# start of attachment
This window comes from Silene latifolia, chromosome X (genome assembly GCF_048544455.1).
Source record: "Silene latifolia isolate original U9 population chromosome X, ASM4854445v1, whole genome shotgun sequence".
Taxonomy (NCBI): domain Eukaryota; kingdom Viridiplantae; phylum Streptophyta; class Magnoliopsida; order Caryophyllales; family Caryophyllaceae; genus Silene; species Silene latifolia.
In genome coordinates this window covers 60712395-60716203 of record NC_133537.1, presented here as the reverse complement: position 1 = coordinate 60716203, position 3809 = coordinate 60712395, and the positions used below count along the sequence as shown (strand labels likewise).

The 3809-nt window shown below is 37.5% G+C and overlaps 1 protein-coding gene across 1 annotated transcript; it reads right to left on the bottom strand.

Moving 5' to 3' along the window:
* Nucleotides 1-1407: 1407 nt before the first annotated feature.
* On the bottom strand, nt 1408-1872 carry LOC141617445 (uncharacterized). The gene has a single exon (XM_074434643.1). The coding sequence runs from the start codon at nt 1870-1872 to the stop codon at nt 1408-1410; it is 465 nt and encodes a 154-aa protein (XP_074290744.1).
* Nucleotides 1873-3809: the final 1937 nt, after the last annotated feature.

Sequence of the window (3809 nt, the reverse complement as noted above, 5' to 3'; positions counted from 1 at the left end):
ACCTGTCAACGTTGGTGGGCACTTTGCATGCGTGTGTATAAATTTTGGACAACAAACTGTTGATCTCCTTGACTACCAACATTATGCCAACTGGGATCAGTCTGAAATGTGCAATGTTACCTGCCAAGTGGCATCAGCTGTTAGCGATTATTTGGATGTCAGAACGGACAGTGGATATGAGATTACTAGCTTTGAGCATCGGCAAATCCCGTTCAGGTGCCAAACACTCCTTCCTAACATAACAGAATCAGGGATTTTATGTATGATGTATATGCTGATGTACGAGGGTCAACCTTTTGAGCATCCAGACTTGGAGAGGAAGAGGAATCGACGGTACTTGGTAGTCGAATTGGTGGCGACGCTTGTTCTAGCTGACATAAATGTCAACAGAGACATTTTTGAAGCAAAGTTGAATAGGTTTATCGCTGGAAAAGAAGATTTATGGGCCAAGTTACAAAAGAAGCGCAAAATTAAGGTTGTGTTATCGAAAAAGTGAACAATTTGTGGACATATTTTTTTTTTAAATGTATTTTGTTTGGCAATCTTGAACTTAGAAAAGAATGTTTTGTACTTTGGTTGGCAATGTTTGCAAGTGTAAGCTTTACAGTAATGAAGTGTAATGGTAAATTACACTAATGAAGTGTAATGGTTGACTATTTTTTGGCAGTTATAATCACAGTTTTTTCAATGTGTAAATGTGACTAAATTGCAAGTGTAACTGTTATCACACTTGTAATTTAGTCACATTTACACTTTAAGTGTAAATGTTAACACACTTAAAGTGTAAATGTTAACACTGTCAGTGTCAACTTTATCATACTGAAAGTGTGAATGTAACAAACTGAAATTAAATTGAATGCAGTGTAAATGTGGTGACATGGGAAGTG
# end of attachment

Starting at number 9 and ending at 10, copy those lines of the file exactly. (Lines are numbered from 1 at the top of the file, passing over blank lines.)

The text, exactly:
* Nucleotides 1873-3809: the final 1937 nt, after the last annotated feature.

Sequence of the window (3809 nt, the reverse complement as noted above, 5' to 3'; positions counted from 1 at the left end):